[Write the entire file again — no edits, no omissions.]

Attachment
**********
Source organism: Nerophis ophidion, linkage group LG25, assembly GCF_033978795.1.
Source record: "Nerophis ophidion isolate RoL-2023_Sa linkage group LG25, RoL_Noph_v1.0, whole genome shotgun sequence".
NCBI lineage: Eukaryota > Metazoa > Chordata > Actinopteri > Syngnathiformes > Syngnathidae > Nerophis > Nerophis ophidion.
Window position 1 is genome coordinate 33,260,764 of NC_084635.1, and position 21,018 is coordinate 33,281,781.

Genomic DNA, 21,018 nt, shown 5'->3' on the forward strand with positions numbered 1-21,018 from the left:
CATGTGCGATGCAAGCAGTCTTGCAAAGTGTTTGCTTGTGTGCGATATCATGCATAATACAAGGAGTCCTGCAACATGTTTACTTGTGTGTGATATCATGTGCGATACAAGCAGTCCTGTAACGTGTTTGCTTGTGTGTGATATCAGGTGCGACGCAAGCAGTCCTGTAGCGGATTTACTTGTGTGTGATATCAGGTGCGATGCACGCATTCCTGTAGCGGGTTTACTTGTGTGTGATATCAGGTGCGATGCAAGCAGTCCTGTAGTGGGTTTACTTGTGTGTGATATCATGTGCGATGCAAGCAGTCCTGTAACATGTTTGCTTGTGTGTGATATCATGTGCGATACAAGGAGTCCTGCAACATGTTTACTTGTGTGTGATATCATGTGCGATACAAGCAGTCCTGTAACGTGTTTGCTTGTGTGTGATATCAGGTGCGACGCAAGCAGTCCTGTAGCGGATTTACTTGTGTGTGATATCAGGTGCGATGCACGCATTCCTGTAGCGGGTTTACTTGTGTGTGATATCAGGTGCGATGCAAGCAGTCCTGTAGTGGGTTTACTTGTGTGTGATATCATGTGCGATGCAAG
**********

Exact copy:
Source organism: Nerophis ophidion, linkage group LG25, assembly GCF_033978795.1.
Source record: "Nerophis ophidion isolate RoL-2023_Sa linkage group LG25, RoL_Noph_v1.0, whole genome shotgun sequence".
NCBI lineage: Eukaryota > Metazoa > Chordata > Actinopteri > Syngnathiformes > Syngnathidae > Nerophis > Nerophis ophidion.
Window position 1 is genome coordinate 33,260,764 of NC_084635.1, and position 21,018 is coordinate 33,281,781.

Genomic DNA, 21,018 nt, shown 5'->3' on the forward strand with positions numbered 1-21,018 from the left:
CATGTGCGATGCAAGCAGTCTTGCAAAGTGTTTGCTTGTGTGCGATATCATGCATAATACAAGGAGTCCTGCAACATGTTTACTTGTGTGTGATATCATGTGCGATACAAGCAGTCCTGTAACGTGTTTGCTTGTGTGTGATATCAGGTGCGACGCAAGCAGTCCTGTAGCGGATTTACTTGTGTGTGATATCAGGTGCGATGCACGCATTCCTGTAGCGGGTTTACTTGTGTGTGATATCAGGTGCGATGCAAGCAGTCCTGTAGTGGGTTTACTTGTGTGTGATATCATGTGCGATGCAAGCAGTCCTGTAACATGTTTGCTTGTGTGTGATATCATGTGCGATACAAGGAGTCCTGCAACATGTTTACTTGTGTGTGATATCATGTGCGATACAAGCAGTCCTGTAACGTGTTTGCTTGTGTGTGATATCAGGTGCGACGCAAGCAGTCCTGTAGCGGATTTACTTGTGTGTGATATCAGGTGCGATGCACGCATTCCTGTAGCGGGTTTACTTGTGTGTGATATCAGGTGCGATGCAAGCAGTCCTGTAGTGGGTTTACTTGTGTGTGATATCATGTGCGATGCAAG